There’s is nothing inherently illegal or disreputable about multi-level marketing programs. They aren’t illegal in the sense that Ponzi Schemes are illegal , it’s just that most implementations of MLM programs only really benefit the people at the top of the pyramid. This is because many of these programs have quotas that members need to sell and, when they can’t, members often find themselves buying the products themselves just to meet quota. Anyway, enough with the generalities, what’s specifically scammy about Mona Vie?

Mona Vie Scam?

What’s this Açaí berry juice product? It’s supposed to jump all over the antioxidant health craze people have been clamoring all over and Açaí berries are a very good source of antioxidants (most dark colored berries are, like blackberries, raspberries, etc.); that part is legitimate. The drink itself is 19 juices blended together.

There are two parts of Mona Vie that are suspect. First, many agree that antioxidants are beneficial for you but Mona Vie makes some big promises such as improving cardiovascular health, improving joint function, etc. It claims that it can cure many ailments because it contains components that have been shown to address some of them. Nothing they say is a flat-out lie but it’s like saying you can do laps in a kiddie pool. Possible? Yes. Probable? Not really.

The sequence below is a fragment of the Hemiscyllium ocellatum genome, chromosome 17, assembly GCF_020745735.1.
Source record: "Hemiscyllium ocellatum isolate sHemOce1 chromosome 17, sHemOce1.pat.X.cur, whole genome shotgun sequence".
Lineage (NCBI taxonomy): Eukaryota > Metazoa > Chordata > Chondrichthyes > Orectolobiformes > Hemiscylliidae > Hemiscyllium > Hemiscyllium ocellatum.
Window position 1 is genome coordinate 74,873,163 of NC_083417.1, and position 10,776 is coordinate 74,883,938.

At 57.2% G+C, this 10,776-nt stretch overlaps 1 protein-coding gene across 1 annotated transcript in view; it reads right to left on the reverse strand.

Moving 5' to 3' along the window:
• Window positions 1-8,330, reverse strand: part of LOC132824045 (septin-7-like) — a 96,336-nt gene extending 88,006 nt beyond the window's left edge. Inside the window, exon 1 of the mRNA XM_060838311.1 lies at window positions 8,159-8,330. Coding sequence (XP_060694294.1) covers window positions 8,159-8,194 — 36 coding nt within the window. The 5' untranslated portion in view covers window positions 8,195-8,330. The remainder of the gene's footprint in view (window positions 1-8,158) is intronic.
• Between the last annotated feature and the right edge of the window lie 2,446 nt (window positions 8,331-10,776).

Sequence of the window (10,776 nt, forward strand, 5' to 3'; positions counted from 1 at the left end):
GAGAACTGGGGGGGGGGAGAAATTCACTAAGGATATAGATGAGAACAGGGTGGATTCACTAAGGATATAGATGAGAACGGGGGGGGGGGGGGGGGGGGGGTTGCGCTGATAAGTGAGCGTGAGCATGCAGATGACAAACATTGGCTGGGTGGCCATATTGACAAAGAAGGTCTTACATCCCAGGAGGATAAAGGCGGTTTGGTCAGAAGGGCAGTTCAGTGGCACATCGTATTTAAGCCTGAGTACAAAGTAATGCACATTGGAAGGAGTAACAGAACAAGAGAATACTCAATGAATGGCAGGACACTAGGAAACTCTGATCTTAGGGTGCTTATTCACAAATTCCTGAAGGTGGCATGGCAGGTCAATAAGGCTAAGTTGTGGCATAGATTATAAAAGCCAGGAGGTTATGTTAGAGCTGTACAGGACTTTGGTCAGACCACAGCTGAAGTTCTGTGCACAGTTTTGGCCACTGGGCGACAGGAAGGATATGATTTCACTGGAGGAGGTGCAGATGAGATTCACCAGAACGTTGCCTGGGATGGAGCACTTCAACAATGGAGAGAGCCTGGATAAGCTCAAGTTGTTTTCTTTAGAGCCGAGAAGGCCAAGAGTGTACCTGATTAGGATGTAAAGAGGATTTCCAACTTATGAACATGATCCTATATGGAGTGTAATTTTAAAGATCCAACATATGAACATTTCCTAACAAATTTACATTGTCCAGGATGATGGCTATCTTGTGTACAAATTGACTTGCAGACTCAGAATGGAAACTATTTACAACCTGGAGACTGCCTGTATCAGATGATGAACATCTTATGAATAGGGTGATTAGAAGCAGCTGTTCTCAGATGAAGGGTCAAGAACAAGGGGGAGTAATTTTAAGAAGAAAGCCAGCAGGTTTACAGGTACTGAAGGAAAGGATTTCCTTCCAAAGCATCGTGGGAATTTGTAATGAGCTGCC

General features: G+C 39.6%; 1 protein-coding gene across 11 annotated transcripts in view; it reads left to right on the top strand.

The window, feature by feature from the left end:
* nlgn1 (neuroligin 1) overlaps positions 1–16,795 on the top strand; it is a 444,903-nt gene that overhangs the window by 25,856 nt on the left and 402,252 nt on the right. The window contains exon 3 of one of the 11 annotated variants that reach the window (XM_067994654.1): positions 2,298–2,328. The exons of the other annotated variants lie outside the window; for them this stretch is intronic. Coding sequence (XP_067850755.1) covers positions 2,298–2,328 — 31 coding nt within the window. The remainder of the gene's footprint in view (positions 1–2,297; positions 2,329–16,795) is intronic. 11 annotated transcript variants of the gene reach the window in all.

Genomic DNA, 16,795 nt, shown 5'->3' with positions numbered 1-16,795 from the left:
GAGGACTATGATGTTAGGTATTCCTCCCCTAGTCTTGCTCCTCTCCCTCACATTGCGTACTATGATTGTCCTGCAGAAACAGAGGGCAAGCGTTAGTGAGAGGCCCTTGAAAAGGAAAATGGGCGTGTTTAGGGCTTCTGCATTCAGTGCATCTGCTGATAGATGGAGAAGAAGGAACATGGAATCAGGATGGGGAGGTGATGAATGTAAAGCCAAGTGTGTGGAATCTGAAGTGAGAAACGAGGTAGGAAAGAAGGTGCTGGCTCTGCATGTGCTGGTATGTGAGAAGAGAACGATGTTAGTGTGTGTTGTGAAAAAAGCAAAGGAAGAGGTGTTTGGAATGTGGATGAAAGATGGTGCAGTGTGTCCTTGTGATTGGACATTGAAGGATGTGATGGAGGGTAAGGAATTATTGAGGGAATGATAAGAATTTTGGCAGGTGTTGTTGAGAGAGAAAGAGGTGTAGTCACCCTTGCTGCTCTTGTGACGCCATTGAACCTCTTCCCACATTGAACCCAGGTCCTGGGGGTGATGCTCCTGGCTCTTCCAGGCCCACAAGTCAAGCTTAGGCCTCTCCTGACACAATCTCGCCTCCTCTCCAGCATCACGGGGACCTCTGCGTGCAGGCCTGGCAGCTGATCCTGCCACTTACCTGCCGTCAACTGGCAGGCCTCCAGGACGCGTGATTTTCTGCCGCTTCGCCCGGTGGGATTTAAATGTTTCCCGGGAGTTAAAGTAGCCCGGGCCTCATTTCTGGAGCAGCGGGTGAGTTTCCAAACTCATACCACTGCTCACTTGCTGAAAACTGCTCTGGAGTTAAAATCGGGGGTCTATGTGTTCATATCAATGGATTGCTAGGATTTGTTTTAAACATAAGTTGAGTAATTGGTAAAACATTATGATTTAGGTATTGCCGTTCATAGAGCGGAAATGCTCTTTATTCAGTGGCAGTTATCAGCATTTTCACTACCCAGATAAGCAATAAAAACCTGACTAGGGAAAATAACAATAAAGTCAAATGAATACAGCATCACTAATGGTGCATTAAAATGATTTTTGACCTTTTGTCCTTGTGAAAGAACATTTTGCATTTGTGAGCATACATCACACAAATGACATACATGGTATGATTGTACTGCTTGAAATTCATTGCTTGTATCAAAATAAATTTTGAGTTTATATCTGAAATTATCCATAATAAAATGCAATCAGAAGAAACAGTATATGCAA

The second part that’s suspect is the fact that the stuff is $30-$40 a ~26 oz. bottle and proponents say you have to drink 2 oz. in the morning and 1 oz. in the evening. Simple math shows that each month you’ll have to spend $120-$170 on the juice, or $1,500-$2,000 a year. If you want the benefits of these types of juices, you can get it for much much less. Oh, and any distributor has to buy 4 bottles a month. Sure you can sell them, but what if you don’t? You’re always on the hook.

Other red flags? Their CEO and founder, Dallin Larsen, is a 20 year veteran of the MLM industry and the FDA recently shut down a similar juice product operation, Dynamic Essentials distributed Royal Tongan Limu juice, for illegal business practices. Hmmm…

Finally, check out the MonaVie compensation plan, courtesy of The Fraud Files blog. There are all sorts of crazy exceptions and rules. For example, you have two legs on your “downline,” but are only paid on commissions based on the shorter of the two. It gets really complicated, really quickly, and that certainly doesn’t bode well for people who sell the stuff.

The bottom line is that you’re overpaying for a product and, if you’re a distributor, you have to buy 4 bottles a month. Do you think it’s a scam? (this site, Purple Horror, documents a lot of Mona Vie’s shenanigans)

(Photo: wmode)

 Business 
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How I Prepared To Be A Freelancer Problogger

Mac LaptopSix months ago, I became a professional blogger (or problogger, as the lingo goes) but the process of going professional was easily six months in the making (three years if you ask my wife).